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The Push Factors for Corporate Social Responsibility: A Probit Analysis

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Author Info

  • Paolo Cominetti

    (FEEM, Fondazione Eni Enrico Mattei, Italy)

  • Laura Poddi

    (University of Ferrara, Italy)

  • Sergio Vergalli

    (University of Brescia, Department of Economics, and FEEM, Fondazione Eni Enrico Mattei, Italy)

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    Abstract

    In the last two decades in OECD countries there has been increased development of Social Responsible (CSR is the acronym of Corporate Social Responsibility) certified firms. This certification is assigned by public and private companies which guarantee that the behaviour of a certain firm is environmentally and sociologically correct. The first part of our work is devoted to establishing a certification index defined as the intersection of two of the three main international indices (Domini 400 Social Index, Dow Jones Sustainability World Index, FTSE4Good Index). The purpose of this is to overcome certain problems related to the multiplicity of CSR definitions and certifications. The sample obtained is a data panel of 417 enterprises (317 CSR firms and 100 firms as a control sample) belonging mainly to OCSE countries. The core of our analysis makes some probit analyses in order to study the structural causes that push enterprises towards social certification. The descriptive statistics, combined and supported by probit analysis, seem to stress the focal role of economic development as one of the main causes of social certification. Moreover, we have also studied the role of industrial sectors in social certification and other variables such as critical consumption and the structural production system of the enterprises.

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    Bibliographic Info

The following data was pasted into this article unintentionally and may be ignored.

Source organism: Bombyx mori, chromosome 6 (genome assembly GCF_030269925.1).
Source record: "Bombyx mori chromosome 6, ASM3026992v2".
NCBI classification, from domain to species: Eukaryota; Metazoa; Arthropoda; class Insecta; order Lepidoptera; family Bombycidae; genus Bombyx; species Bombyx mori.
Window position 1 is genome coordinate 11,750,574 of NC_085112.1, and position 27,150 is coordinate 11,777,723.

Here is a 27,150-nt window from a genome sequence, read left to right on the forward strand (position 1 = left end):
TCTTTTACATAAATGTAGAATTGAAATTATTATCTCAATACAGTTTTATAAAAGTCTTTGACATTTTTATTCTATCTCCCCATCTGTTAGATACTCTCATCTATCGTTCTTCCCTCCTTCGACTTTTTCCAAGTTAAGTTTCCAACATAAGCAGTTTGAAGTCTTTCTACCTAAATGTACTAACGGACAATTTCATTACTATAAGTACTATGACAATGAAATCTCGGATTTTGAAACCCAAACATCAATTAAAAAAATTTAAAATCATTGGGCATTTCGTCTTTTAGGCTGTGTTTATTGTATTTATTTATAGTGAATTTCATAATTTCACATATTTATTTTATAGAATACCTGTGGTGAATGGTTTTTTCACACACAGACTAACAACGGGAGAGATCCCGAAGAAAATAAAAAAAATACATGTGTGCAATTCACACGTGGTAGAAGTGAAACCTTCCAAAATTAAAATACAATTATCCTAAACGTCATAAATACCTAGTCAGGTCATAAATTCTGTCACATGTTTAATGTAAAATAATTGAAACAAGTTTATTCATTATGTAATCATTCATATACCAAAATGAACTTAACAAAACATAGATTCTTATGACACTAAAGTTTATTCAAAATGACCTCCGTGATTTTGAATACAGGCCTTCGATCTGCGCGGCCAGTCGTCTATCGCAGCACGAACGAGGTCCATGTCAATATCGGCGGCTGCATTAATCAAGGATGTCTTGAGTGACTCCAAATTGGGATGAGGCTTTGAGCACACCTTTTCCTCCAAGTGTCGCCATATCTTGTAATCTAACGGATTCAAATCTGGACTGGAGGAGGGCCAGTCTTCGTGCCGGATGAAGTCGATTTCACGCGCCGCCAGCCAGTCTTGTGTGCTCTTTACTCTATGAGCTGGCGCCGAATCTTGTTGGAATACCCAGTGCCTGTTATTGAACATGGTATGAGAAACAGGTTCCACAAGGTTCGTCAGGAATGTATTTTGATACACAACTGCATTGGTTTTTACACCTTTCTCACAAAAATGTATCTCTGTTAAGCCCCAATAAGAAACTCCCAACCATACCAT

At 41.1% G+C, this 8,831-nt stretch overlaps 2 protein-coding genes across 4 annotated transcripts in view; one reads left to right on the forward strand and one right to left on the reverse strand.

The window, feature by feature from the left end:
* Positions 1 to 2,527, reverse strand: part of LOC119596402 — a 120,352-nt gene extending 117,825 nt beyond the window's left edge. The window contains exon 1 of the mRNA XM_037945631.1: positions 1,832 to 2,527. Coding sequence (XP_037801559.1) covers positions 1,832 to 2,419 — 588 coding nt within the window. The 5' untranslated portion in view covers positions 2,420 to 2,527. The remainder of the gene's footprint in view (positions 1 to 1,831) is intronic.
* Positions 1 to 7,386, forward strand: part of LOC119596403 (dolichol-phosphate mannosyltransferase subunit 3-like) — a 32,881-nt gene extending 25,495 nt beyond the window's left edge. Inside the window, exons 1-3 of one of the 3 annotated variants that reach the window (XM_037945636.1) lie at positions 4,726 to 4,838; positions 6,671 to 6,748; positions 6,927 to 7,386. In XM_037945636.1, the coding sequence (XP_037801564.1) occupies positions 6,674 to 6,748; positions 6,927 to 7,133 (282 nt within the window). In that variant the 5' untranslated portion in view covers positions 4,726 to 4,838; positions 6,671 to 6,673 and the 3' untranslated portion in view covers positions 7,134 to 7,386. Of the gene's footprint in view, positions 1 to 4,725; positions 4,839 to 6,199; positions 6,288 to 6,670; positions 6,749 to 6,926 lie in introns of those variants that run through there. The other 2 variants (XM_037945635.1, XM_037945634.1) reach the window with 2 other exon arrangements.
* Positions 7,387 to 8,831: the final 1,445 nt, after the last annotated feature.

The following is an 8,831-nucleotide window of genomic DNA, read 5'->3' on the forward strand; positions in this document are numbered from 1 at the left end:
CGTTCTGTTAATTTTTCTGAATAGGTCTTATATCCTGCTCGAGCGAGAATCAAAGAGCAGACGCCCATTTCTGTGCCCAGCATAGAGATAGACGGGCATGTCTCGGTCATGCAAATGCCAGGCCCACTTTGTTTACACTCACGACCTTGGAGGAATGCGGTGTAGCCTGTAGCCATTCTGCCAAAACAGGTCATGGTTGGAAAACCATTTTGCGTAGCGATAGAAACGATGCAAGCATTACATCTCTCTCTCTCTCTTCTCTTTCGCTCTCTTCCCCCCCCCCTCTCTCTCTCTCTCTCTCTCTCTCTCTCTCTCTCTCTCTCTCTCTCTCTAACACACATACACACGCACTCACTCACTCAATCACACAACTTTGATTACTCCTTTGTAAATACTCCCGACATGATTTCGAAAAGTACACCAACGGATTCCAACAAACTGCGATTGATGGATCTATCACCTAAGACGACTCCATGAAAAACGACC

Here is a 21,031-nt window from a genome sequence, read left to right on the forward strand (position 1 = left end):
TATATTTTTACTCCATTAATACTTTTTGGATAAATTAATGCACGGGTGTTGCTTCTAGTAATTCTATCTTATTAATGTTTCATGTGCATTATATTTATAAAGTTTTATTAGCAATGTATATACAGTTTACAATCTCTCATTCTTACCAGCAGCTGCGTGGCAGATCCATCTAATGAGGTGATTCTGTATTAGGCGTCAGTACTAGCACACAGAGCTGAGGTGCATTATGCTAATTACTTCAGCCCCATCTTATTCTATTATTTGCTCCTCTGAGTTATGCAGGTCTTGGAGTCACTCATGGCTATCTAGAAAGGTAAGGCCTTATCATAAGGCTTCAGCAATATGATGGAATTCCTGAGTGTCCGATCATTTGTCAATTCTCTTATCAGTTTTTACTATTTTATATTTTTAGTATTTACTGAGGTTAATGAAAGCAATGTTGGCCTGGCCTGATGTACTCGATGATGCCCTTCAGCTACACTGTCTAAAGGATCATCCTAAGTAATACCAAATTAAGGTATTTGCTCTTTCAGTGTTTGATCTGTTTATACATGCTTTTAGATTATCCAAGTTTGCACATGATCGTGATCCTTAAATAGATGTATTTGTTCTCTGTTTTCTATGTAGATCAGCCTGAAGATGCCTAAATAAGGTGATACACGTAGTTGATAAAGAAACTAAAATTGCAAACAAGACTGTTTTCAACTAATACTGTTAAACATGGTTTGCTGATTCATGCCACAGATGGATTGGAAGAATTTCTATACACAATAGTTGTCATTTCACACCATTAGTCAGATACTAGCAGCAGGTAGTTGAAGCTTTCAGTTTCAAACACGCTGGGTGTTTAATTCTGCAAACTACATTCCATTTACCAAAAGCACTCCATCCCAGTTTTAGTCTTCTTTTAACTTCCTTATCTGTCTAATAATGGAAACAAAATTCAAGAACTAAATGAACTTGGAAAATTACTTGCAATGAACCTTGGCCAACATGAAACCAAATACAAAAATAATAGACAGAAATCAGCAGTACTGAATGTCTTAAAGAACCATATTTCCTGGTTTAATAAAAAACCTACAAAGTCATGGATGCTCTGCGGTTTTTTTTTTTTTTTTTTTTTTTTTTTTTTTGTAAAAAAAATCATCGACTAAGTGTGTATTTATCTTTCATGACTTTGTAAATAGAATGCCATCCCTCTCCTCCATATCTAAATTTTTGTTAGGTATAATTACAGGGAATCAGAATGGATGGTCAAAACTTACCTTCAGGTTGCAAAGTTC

Paper provided by Fondazione Eni Enrico Mattei in its series Working Papers with number 2012.58.

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    Date of creation: Sep 2012
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    Handle: RePEc:fem:femwpa:2012.58

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    Keywords: Corporate Social Responsibility; Growth;

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    References

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    1. Dierkes, Meinolf & Preston, Lee E., 1977. "Corporate social accounting reporting for the physical environment: A critical review and implementation proposal," Accounting, Organizations and Society, Elsevier, vol. 2(1), pages 3-22, January.
    2. Stephen J. Brammer & Stephen Pavelin, 2006. "Corporate Reputation and Social Performance: The Importance of Fit," Journal of Management Studies, Wiley Blackwell, vol. 43(3), pages 435-455, 05.
    3. Nicola Comincioli & Laura Poddi & Sergio Vergalli, 2012. "Does Corporate Social Responsibility Affect the Performance of Firms?," Working Papers 2012.53, Fondazione Eni Enrico Mattei.
    4. Mike Adams, 1998. "An Analysis of Corporate Donations: United Kingdom Evidence," Journal of Management Studies, Wiley Blackwell, vol. 35(5), pages 641-654, 09.
    5. Louis Amato & Christie Amato, 2007. "The Effects of Firm Size and Industry on Corporate Giving," Journal of Business Ethics, Springer, vol. 72(3), pages 229-241, May.
    6. Navarro, Peter, 1988. "Why Do Corporations Give to Charity?," The Journal of Business, University of Chicago Press, vol. 61(1), pages 65-93, January.
    7. Sergio Vergalli & Laura Poddi, 2009. "Does Corporate Social Responsibility Affect the Performance of Firms?," Working Papers 2009.52, Fondazione Eni Enrico Mattei.
    8. S. Brammer & Geoffrey Williams & John Zinkin, 2007. "Religion and Attitudes to Corporate Social Responsibility in a Large Cross-Country Sample," Journal of Business Ethics, Springer, vol. 71(3), pages 229-243, March.
    9. Roberts, Robin W., 1992. "Determinants of corporate social responsibility disclosure: An application of stakeholder theory," Accounting, Organizations and Society, Elsevier, vol. 17(6), pages 595-612, August.
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